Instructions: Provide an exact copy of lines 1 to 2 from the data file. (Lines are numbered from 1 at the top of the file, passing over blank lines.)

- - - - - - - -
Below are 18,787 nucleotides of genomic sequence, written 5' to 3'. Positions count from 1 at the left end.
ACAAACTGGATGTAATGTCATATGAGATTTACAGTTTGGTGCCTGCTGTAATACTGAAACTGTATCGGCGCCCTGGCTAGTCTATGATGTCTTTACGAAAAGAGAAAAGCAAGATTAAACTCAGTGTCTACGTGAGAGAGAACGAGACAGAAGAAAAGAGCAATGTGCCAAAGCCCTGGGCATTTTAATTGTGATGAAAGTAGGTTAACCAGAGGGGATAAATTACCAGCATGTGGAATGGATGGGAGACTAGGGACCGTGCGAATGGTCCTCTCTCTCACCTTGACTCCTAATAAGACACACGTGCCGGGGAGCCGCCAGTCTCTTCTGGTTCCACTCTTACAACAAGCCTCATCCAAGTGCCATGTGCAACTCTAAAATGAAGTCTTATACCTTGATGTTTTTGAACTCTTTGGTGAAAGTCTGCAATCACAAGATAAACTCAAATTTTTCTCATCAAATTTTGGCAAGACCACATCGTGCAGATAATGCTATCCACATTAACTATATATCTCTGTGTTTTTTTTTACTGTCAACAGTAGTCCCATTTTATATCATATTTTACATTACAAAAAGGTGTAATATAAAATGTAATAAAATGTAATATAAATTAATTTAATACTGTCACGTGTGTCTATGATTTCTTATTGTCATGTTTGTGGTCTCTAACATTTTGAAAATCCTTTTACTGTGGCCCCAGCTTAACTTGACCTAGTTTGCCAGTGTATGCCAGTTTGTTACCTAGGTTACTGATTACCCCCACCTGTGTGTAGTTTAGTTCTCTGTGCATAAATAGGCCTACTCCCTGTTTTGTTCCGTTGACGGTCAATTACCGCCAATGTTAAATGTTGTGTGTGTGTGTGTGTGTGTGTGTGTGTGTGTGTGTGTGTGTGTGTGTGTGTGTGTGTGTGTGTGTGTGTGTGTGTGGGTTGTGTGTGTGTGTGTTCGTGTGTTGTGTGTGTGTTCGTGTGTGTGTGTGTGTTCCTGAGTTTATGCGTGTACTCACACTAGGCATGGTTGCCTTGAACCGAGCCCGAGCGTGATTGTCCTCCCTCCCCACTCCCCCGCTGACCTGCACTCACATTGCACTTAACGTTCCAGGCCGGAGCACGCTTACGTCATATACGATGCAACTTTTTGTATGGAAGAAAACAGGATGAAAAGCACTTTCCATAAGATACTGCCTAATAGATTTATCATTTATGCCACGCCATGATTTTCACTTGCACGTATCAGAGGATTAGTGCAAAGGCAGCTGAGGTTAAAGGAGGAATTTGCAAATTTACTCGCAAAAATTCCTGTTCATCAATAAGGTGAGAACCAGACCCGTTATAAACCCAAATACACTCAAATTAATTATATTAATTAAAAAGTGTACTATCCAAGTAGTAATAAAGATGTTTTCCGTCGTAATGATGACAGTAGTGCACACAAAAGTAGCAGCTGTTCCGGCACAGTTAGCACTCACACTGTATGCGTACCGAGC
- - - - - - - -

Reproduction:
Below are 18,787 nucleotides of genomic sequence, written 5' to 3'. Positions count from 1 at the left end.
ACAAACTGGATGTAATGTCATATGAGATTTACAGTTTGGTGCCTGCTGTAATACTGAAACTGTATCGGCGCCCTGGCTAGTCTATGATGTCTTTACGAAAAGAGAAAAGCAAGATTAAACTCAGTGTCTACGTGAGAGAGAACGAGACAGAAGAAAAGAGCAATGTGCCAAAGCCCTGGGCATTTTAATTGTGATGAAAGTAGGTTAACCAGAGGGGATAAATTACCAGCATGTGGAATGGATGGGAGACTAGGGACCGTGCGAATGGTCCTCTCTCTCACCTTGACTCCTAATAAGACACACGTGCCGGGGAGCCGCCAGTCTCTTCTGGTTCCACTCTTACAACAAGCCTCATCCAAGTGCCATGTGCAACTCTAAAATGAAGTCTTATACCTTGATGTTTTTGAACTCTTTGGTGAAAGTCTGCAATCACAAGATAAACTCAAATTTTTCTCATCAAATTTTGGCAAGACCACATCGTGCAGATAATGCTATCCACATTAACTATATATCTCTGTGTTTTTTTTTACTGTCAACAGTAGTCCCATTTTATATCATATTTTACATTACAAAAAGGTGTAATATAAAATGTAATAAAATGTAATATAAATTAATTTAATACTGTCACGTGTGTCTATGATTTCTTATTGTCATGTTTGTGGTCTCTAACATTTTGAAAATCCTTTTACTGTGGCCCCAGCTTAACTTGACCTAGTTTGCCAGTGTATGCCAGTTTGTTACCTAGGTTACTGATTACCCCCACCTGTGTGTAGTTTAGTTCTCTGTGCATAAATAGGCCTACTCCCTGTTTTGTTCCGTTGACGGTCAATTACCGCCAATGTTAAATGTTGTGTGTGTGTGTGTGTGTGTGTGTGTGTGTGTGTGTGTGTGTGTGTGTGTGTGTGTGTGTGTGTGTGTGTGTGTGTGGGTTGTGTGTGTGTGTGTTCGTGTGTTGTGTGTGTGTTCGTGTGTGTGTGTGTGTTCCTGAGTTTATGCGTGTACTCACACTAGGCATGGTTGCCTTGAACCGAGCCCGAGCGTGATTGTCCTCCCTCCCCACTCCCCCGCTGACCTGCACTCACATTGCACTTAACGTTCCAGGCCGGAGCACGCTTACGTCATATACGATGCAACTTTTTGTATGGAAGAAAACAGGATGAAAAGCACTTTCCATAAGATACTGCCTAATAGATTTATCATTTATGCCACGCCATGATTTTCACTTGCACGTATCAGAGGATTAGTGCAAAGGCAGCTGAGGTTAAAGGAGGAATTTGCAAATTTACTCGCAAAAATTCCTGTTCATCAATAAGGTGAGAACCAGACCCGTTATAAACCCAAATACACTCAAATTAATTATATTAATTAAAAAGTGTACTATCCAAGTAGTAATAAAGATGTTTTCCGTCGTAATGATGACAGTAGTGCACACAAAAGTAGCAGCTGTTCCGGCACAGTTAGCACTCACACTGTATGCGTACCGAGC